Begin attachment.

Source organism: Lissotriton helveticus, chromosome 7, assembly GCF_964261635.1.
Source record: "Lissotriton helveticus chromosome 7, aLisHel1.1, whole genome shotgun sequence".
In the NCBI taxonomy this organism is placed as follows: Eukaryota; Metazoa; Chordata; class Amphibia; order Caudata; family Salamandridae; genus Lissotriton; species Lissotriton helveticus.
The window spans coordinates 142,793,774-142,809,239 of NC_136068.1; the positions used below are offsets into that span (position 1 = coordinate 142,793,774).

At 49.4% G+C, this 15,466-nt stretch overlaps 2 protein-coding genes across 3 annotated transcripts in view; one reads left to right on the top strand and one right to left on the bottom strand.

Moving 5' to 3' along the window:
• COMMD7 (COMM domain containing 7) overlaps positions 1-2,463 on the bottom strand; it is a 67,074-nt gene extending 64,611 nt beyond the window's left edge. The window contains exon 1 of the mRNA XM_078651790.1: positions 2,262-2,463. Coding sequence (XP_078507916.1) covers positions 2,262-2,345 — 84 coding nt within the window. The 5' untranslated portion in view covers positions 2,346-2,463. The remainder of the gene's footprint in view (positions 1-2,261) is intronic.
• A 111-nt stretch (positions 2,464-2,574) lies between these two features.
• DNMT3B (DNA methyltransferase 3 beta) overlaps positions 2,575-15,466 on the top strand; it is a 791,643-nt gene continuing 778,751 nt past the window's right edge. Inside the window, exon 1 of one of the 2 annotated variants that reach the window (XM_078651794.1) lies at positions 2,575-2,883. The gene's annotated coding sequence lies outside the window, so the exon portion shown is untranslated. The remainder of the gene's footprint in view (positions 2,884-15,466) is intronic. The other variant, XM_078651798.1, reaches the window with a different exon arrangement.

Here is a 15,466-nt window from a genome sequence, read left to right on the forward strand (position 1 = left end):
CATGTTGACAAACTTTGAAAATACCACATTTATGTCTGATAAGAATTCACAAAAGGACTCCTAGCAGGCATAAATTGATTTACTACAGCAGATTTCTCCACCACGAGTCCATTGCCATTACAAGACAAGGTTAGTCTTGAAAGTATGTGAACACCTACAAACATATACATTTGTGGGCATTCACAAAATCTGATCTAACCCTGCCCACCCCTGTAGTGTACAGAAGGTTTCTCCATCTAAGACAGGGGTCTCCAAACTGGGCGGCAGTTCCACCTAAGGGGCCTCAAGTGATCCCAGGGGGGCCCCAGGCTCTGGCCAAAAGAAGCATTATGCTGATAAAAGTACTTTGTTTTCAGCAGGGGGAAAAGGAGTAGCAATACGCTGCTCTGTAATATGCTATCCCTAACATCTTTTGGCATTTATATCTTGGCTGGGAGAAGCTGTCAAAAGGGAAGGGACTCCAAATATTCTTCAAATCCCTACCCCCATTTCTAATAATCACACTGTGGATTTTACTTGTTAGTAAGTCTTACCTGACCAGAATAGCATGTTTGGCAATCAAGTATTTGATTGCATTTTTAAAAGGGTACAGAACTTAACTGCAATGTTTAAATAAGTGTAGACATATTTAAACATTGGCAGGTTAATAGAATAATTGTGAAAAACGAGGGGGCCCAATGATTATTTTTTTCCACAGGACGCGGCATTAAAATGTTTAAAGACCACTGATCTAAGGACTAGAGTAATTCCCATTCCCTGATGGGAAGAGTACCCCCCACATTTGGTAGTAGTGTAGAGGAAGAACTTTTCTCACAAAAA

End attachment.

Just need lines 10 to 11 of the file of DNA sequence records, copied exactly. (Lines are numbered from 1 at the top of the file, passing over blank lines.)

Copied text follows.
Here is a 15,466-nt window from a genome sequence, read left to right on the forward strand (position 1 = left end):
CATGTTGACAAACTTTGAAAATACCACATTTATGTCTGATAAGAATTCACAAAAGGACTCCTAGCAGGCATAAATTGATTTACTACAGCAGATTTCTCCACCACGAGTCCATTGCCATTACAAGACAAGGTTAGTCTTGAAAGTATGTGAACACCTACAAACATATACATTTGTGGGCATTCACAAAATCTGATCTAACCCTGCCCACCCCTGTAGTGTACAGAAGGTTTCTCCATCTAAGACAGGGGTCTCCAAACTGGGCGGCAGTTCCACCTAAGGGGCCTCAAGTGATCCCAGGGGGGCCCCAGGCTCTGGCCAAAAGAAGCATTATGCTGATAAAAGTACTTTGTTTTCAGCAGGGGGAAAAGGAGTAGCAATACGCTGCTCTGTAATATGCTATCCCTAACATCTTTTGGCATTTATATCTTGGCTGGGAGAAGCTGTCAAAAGGGAAGGGACTCCAAATATTCTTCAAATCCCTACCCCCATTTCTAATAATCACACTGTGGATTTTACTTGTTAGTAAGTCTTACCTGACCAGAATAGCATGTTTGGCAATCAAGTATTTGATTGCATTTTTAAAAGGGTACAGAACTTAACTGCAATGTTTAAATAAGTGTAGACATATTTAAACATTGGCAGGTTAATAGAATAATTGTGAAAAACGAGGGGGCCCAATGATTATTTTTTTCCACAGGACGCGGCATTAAAATGTTTAAAGACCACTGATCTAAGGACTAGAGTAATTCCCATTCCCTGATGGGAAGAGTACCCCCCACATTTGGTAGTAGTGTAGAGGAAGAACTTTTCTCACAAAAA